are some preview pictures of the upcoming Yamato 1/48 Transformable toy.
Note, the toy featured in this review is a pre-production sample. It is however, 99% identical to how the final version will be in that it uses exactly the same materials. The only things that will change between this pre-production sample and the production version are same areas of the paint work and perhaps some minor parts fitting.
Please also note that the sticker sheet, instruction manual and box were not available in time for this review, so there are no pictures of these items.
I can't stop thinking how beautiful this toy is. It mesmerizes me. To me, it looks just like the VF-1A in the fantastic opening animation to the PS /SS DYRL game, which in my opinion is the best animated rendition of a VF-1 ever.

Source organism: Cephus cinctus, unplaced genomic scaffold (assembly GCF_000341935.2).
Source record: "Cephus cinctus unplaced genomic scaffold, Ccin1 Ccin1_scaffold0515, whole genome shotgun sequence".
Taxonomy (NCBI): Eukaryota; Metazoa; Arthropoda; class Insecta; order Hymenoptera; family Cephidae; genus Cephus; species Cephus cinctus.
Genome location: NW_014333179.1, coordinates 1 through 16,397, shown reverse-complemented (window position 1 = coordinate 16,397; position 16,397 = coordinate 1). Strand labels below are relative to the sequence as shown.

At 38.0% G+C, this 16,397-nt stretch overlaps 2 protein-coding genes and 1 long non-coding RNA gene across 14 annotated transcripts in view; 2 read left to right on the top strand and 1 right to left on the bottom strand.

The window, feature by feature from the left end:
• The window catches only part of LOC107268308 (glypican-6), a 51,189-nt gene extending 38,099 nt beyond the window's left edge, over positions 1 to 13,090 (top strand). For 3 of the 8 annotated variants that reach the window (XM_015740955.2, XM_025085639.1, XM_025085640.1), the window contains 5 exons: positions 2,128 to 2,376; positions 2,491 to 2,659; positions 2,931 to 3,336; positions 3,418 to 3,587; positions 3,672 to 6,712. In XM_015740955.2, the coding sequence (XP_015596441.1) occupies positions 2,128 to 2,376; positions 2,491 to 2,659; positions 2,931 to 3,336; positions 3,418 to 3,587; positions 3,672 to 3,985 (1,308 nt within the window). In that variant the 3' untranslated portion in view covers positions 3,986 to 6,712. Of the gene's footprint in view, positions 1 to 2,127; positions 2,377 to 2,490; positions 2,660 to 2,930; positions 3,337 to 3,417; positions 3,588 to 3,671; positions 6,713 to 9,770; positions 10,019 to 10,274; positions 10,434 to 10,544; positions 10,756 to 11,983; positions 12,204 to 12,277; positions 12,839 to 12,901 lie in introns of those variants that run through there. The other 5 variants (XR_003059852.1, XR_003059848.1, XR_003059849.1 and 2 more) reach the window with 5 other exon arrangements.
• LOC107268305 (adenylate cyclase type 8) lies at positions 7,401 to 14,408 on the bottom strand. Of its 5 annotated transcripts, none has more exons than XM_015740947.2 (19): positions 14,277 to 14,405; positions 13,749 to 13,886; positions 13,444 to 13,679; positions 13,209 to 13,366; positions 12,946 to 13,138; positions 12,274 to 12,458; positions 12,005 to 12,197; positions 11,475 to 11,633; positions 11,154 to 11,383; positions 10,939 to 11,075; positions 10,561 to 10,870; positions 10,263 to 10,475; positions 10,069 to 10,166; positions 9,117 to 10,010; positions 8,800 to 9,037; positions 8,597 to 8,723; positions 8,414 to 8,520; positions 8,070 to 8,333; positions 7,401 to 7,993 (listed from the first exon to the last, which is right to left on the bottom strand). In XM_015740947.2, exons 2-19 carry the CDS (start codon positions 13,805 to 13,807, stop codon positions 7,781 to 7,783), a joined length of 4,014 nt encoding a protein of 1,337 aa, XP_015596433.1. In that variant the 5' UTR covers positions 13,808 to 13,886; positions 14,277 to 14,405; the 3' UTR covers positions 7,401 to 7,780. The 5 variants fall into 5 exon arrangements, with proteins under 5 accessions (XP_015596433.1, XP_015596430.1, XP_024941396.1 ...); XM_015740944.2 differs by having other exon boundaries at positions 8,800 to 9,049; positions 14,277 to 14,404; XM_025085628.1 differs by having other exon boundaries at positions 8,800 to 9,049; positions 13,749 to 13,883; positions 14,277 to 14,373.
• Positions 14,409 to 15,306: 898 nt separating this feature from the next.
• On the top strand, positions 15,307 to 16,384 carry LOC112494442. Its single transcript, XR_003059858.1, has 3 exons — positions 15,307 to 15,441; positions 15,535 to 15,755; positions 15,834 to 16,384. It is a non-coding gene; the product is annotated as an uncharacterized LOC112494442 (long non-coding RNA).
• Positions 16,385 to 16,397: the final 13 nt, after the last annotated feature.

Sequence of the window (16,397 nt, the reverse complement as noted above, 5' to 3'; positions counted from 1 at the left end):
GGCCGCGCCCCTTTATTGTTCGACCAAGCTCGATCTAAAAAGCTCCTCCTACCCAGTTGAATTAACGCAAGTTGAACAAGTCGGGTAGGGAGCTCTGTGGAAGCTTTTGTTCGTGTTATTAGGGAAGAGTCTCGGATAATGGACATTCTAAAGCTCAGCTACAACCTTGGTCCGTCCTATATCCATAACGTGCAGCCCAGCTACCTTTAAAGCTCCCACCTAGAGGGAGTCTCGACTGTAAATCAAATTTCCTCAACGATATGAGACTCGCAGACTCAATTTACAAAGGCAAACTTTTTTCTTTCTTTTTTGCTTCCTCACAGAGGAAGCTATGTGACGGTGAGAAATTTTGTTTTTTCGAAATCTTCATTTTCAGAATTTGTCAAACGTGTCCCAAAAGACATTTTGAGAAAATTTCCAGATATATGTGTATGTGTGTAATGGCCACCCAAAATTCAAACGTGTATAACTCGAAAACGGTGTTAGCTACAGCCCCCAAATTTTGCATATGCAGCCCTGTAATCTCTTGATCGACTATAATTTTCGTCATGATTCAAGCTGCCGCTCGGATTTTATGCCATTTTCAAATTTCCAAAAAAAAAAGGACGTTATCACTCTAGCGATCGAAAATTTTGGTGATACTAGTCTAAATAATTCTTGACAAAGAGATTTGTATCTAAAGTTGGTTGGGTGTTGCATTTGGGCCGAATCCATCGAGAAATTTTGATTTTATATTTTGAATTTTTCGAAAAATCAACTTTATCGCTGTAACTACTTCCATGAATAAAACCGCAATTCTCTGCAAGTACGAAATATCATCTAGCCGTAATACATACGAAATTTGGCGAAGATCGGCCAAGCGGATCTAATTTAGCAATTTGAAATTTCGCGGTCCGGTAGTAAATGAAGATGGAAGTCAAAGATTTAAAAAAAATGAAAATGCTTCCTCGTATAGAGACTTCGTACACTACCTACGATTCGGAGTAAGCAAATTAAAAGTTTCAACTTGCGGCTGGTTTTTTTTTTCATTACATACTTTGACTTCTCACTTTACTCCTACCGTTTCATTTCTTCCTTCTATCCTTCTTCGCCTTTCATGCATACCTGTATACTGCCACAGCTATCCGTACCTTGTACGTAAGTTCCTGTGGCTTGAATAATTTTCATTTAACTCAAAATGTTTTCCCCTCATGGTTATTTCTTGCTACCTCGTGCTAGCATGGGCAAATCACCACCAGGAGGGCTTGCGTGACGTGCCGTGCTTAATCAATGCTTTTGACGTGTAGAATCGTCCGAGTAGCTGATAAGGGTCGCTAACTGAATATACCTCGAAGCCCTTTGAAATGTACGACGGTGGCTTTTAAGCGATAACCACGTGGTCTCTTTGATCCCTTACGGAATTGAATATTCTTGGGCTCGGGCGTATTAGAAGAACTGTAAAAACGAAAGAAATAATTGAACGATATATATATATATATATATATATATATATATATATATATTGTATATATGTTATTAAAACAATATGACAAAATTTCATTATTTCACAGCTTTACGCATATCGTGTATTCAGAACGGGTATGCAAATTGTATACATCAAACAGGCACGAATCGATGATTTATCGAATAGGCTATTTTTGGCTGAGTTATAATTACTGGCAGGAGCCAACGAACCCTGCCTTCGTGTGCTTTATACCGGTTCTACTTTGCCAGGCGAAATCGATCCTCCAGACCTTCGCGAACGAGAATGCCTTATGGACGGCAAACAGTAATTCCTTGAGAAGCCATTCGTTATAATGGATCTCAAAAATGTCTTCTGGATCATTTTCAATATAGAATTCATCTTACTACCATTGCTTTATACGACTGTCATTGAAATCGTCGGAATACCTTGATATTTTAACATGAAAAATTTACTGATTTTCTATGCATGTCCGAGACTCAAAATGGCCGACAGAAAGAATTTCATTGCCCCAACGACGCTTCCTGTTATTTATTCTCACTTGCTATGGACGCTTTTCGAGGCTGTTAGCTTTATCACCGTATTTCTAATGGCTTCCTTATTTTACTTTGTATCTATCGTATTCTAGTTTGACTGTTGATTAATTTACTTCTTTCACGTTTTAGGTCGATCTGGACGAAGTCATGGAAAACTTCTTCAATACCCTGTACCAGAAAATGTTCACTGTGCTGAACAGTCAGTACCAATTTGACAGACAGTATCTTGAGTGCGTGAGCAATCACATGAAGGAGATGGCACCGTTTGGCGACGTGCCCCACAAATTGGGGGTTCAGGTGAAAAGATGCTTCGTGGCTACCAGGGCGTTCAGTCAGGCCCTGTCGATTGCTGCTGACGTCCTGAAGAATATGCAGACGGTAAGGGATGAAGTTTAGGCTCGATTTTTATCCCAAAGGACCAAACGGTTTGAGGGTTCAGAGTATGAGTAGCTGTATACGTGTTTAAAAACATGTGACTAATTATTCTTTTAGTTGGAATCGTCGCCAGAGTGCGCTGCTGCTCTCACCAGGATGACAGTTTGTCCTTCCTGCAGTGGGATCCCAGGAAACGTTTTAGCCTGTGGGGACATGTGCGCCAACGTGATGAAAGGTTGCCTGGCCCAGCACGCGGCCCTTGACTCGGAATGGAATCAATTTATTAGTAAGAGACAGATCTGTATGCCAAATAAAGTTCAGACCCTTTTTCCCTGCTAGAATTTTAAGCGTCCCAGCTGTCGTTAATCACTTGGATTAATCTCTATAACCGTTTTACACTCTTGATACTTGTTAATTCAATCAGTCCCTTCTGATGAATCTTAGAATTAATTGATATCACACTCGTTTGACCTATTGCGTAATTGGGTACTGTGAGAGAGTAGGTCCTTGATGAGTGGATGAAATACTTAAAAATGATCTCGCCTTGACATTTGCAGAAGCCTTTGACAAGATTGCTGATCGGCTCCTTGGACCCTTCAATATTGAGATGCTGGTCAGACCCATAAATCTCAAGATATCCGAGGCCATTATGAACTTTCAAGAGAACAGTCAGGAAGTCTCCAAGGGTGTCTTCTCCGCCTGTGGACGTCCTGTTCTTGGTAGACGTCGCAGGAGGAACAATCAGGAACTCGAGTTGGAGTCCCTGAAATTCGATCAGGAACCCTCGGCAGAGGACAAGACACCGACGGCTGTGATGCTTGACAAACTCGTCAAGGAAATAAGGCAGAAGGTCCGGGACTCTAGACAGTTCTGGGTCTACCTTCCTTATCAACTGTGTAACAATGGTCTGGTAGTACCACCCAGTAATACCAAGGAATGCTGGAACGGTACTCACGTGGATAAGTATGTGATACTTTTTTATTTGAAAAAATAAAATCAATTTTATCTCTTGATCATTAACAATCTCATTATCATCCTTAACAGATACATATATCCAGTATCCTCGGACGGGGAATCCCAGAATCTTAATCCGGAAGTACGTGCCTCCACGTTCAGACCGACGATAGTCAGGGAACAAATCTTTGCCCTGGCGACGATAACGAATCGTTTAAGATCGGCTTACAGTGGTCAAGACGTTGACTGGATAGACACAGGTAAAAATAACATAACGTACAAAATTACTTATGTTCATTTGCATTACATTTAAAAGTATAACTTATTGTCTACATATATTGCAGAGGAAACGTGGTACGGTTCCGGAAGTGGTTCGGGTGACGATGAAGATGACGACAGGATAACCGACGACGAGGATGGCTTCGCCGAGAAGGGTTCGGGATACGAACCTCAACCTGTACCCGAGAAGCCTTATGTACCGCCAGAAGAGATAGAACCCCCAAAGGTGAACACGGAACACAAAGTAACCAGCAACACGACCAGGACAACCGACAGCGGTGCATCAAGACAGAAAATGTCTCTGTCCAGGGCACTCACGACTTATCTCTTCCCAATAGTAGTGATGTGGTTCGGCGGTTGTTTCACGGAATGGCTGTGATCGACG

Unlike many VF toys which only look good in one or two modes, this toy looks absolutely stunning in all three modes. In fact, it looks so good that I can't decide which mode to leave it in, so every few minutes it gets transformed. Damn it! I need two more, so I can look at all three modes at once.
I've owned a lot of mecha toys in my 33 years on this planet ranging from 1970's Popys, through various Takatokus, Gakens, Bandai's. You name it, DXs, Hi-Metal, SOCs, MSIA, FIXs, I've owned it, but this one toy eclipses all those others in terms of sheer brilliance of design and beauty.
The 1/48 As you all know dispenses with external hip bars or removable legs and uses a novel new method to achieve perfect transformation, without any parts removal.
Basically, the legs are connected to a swing-bar, which is permanently attached to the inside of the back plate at one end. The other end of the swing-bar, which connects to the hips, swings between and clips to either the inside of the chest plate in Fighter & Gerwalk modes, or fits inside the nose in Battroid mode. This swing bar is almost completely hidden from view in Fighter and Battroid modes, and only visible from the underside in Gerwalk modes.